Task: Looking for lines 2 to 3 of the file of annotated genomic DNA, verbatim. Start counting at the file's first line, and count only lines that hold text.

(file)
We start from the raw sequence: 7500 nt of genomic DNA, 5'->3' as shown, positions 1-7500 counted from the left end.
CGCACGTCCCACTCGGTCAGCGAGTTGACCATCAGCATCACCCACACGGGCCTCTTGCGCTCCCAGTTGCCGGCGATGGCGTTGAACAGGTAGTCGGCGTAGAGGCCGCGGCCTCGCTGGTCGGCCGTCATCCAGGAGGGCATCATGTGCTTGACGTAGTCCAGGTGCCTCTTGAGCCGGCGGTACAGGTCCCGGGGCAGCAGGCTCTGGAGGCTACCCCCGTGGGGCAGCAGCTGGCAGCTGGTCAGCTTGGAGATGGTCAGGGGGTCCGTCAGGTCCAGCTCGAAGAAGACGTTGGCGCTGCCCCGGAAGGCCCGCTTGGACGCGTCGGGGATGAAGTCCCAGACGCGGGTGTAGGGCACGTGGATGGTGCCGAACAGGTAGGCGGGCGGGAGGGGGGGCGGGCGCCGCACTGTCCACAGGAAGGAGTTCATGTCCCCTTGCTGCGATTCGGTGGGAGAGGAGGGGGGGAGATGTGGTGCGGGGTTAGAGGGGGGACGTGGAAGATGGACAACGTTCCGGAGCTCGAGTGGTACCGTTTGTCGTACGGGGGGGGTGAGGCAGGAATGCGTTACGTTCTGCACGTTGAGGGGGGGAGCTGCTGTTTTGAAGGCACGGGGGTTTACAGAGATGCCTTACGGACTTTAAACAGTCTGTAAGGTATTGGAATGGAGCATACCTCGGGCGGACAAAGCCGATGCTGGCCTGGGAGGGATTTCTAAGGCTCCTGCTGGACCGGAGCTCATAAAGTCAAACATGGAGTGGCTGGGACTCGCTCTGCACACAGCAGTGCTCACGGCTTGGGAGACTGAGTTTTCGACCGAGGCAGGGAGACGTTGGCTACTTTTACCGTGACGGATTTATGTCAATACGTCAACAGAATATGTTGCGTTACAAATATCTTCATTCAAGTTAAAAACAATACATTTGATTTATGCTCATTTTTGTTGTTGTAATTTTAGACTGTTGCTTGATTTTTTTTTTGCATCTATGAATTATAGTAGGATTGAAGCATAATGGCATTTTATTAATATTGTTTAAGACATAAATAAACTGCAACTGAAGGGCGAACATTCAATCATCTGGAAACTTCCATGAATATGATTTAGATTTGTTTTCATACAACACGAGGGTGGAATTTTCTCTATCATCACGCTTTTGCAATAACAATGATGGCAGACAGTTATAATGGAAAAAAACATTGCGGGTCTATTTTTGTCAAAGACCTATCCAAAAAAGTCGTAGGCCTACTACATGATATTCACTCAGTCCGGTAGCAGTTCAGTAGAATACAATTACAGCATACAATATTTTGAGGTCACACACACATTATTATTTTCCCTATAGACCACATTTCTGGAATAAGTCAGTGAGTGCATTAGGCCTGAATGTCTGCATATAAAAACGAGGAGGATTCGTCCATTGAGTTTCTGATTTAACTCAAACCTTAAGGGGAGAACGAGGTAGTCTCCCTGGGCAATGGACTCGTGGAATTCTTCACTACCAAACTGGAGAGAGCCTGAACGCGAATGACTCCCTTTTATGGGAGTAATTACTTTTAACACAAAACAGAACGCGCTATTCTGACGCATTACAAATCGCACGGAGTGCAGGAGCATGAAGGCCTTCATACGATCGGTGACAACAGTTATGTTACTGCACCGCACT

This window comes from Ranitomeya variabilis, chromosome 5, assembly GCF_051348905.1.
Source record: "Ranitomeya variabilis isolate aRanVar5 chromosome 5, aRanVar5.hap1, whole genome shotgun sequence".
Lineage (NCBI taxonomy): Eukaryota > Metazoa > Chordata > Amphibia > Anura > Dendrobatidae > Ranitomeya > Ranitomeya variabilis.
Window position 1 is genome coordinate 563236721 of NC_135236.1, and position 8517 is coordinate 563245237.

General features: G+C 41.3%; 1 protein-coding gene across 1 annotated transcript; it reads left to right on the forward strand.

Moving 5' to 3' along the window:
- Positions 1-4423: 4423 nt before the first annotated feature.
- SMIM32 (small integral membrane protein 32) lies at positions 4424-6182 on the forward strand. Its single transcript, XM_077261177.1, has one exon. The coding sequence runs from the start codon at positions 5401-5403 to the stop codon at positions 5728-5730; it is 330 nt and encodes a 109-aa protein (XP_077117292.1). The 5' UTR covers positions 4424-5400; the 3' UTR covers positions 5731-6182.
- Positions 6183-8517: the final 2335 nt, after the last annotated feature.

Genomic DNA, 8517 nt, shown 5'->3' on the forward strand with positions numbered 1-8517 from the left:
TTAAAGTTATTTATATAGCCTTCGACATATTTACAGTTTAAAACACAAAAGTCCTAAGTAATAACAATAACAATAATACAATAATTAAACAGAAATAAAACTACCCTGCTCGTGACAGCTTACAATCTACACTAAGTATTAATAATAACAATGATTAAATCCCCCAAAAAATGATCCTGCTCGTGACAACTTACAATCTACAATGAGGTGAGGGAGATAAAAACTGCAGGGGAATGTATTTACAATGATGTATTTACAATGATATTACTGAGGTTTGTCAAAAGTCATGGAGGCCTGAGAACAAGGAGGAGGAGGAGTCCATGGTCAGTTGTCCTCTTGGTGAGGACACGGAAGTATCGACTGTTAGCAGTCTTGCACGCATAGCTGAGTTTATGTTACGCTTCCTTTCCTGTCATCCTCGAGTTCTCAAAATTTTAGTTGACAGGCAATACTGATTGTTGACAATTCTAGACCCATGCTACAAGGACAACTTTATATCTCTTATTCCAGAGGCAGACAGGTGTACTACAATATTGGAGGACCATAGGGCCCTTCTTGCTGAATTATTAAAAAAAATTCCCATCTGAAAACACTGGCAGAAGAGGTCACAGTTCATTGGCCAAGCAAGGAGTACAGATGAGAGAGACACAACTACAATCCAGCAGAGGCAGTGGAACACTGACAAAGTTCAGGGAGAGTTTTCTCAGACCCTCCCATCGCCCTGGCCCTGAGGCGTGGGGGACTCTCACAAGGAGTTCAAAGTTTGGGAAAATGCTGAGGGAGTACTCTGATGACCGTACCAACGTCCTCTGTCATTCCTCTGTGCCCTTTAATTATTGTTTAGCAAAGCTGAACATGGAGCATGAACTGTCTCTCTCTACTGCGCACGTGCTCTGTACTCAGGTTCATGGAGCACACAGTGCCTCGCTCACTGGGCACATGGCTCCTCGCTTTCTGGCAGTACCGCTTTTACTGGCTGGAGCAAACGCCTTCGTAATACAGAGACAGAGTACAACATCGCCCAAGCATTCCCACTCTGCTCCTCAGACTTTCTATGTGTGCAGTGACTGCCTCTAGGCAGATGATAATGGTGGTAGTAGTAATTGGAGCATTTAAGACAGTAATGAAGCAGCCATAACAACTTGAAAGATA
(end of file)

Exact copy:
CGCACGTCCCACTCGGTCAGCGAGTTGACCATCAGCATCACCCACACGGGCCTCTTGCGCTCCCAGTTGCCGGCGATGGCGTTGAACAGGTAGTCGGCGTAGAGGCCGCGGCCTCGCTGGTCGGCCGTCATCCAGGAGGGCATCATGTGCTTGACGTAGTCCAGGTGCCTCTTGAGCCGGCGGTACAGGTCCCGGGGCAGCAGGCTCTGGAGGCTACCCCCGTGGGGCAGCAGCTGGCAGCTGGTCAGCTTGGAGATGGTCAGGGGGTCCGTCAGGTCCAGCTCGAAGAAGACGTTGGCGCTGCCCCGGAAGGCCCGCTTGGACGCGTCGGGGATGAAGTCCCAGACGCGGGTGTAGGGCACGTGGATGGTGCCGAACAGGTAGGCGGGCGGGAGGGGGGGCGGGCGCCGCACTGTCCACAGGAAGGAGTTCATGTCCCCTTGCTGCGATTCGGTGGGAGAGGAGGGGGGGAGATGTGGTGCGGGGTTAGAGGGGGGACGTGGAAGATGGACAACGTTCCGGAGCTCGAGTGGTACCGTTTGTCGTACGGGGGGGGTGAGGCAGGAATGCGTTACGTTCTGCACGTTGAGGGGGGGAGCTGCTGTTTTGAAGGCACGGGGGTTTACAGAGATGCCTTACGGACTTTAAACAGTCTGTAAGGTATTGGAATGGAGCATACCTCGGGCGGACAAAGCCGATGCTGGCCTGGGAGGGATTTCTAAGGCTCCTGCTGGACCGGAGCTCATAAAGTCAAACATGGAGTGGCTGGGACTCGCTCTGCACACAGCAGTGCTCACGGCTTGGGAGACTGAGTTTTCGACCGAGGCAGGGAGACGTTGGCTACTTTTACCGTGACGGATTTATGTCAATACGTCAACAGAATATGTTGCGTTACAAATATCTTCATTCAAGTTAAAAACAATACATTTGATTTATGCTCATTTTTGTTGTTGTAATTTTAGACTGTTGCTTGATTTTTTTTTTGCATCTATGAATTATAGTAGGATTGAAGCATAATGGCATTTTATTAATATTGTTTAAGACATAAATAAACTGCAACTGAAGGGCGAACATTCAATCATCTGGAAACTTCCATGAATATGATTTAGATTTGTTTTCATACAACACGAGGGTGGAATTTTCTCTATCATCACGCTTTTGCAATAACAATGATGGCAGACAGTTATAATGGAAAAAAACATTGCGGGTCTATTTTTGTCAAAGACCTATCCAAAAAAGTCGTAGGCCTACTACATGATATTCACTCAGTCCGGTAGCAGTTCAGTAGAATACAATTACAGCATACAATATTTTGAGGTCACACACACATTATTATTTTCCCTATAGACCACATTTCTGGAATAAGTCAGTGAGTGCATTAGGCCTGAATGTCTGCATATAAAAACGAGGAGGATTCGTCCATTGAGTTTCTGATTTAACTCAAACCTTAAGGGGAGAACGAGGTAGTCTCCCTGGGCAATGGACTCGTGGAATTCTTCACTACCAAACTGGAGAGAGCCTGAACGCGAATGACTCCCTTTTATGGGAGTAATTACTTTTAACACAAAACAGAACGCGCTATTCTGACGCATTACAAATCGCACGGAGTGCAGGAGCATGAAGGCCTTCATACGATCGGTGACAACAGTTATGTTACTGCACCGCACT

This window comes from Ranitomeya variabilis, chromosome 5, assembly GCF_051348905.1.